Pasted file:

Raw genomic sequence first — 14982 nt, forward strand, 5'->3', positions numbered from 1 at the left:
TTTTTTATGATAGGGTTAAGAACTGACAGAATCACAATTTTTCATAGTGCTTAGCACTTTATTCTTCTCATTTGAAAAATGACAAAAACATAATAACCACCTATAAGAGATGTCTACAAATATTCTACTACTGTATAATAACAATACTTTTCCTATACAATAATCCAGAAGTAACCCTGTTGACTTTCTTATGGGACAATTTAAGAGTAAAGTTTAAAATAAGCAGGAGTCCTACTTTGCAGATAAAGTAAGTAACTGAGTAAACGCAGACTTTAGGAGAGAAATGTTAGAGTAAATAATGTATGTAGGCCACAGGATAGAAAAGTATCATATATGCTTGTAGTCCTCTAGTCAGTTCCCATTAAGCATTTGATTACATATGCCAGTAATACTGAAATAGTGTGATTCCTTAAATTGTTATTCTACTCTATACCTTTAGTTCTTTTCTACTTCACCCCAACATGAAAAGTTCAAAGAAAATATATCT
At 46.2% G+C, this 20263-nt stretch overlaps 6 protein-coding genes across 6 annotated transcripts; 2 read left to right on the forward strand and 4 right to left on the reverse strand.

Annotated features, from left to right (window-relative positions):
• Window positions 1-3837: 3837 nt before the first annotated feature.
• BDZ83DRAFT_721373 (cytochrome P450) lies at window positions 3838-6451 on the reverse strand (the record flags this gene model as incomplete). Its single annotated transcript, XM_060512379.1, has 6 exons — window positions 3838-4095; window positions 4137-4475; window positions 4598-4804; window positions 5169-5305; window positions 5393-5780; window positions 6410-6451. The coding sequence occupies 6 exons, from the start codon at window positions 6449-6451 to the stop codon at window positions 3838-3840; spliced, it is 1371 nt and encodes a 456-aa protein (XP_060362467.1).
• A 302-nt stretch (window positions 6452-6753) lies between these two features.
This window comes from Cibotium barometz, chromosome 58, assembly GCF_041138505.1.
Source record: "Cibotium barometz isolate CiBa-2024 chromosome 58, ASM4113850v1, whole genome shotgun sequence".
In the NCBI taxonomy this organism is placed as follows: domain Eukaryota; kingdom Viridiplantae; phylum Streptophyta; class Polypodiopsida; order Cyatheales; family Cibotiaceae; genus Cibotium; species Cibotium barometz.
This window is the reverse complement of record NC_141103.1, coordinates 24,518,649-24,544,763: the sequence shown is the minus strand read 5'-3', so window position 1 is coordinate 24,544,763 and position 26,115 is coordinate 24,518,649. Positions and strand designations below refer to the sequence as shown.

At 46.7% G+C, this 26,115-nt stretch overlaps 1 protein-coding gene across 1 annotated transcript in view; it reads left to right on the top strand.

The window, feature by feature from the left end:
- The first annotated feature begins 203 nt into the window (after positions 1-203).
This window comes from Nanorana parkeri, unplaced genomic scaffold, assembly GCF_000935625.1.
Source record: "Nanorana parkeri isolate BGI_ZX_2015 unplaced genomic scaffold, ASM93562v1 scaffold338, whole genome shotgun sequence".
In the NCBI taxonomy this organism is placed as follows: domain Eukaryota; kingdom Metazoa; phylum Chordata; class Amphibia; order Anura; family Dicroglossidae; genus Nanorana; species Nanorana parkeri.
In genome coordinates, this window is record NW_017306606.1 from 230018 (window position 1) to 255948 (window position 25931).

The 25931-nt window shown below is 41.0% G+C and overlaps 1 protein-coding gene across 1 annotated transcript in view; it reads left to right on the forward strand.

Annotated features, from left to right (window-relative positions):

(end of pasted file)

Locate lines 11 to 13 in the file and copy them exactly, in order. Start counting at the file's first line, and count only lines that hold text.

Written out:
This window is the reverse complement of record NC_141103.1, coordinates 24,518,649-24,544,763: the sequence shown is the minus strand read 5'-3', so window position 1 is coordinate 24,544,763 and position 26,115 is coordinate 24,518,649. Positions and strand designations below refer to the sequence as shown.

At 46.7% G+C, this 26,115-nt stretch overlaps 1 protein-coding gene across 1 annotated transcript in view; it reads left to right on the top strand.

The window, feature by feature from the left end: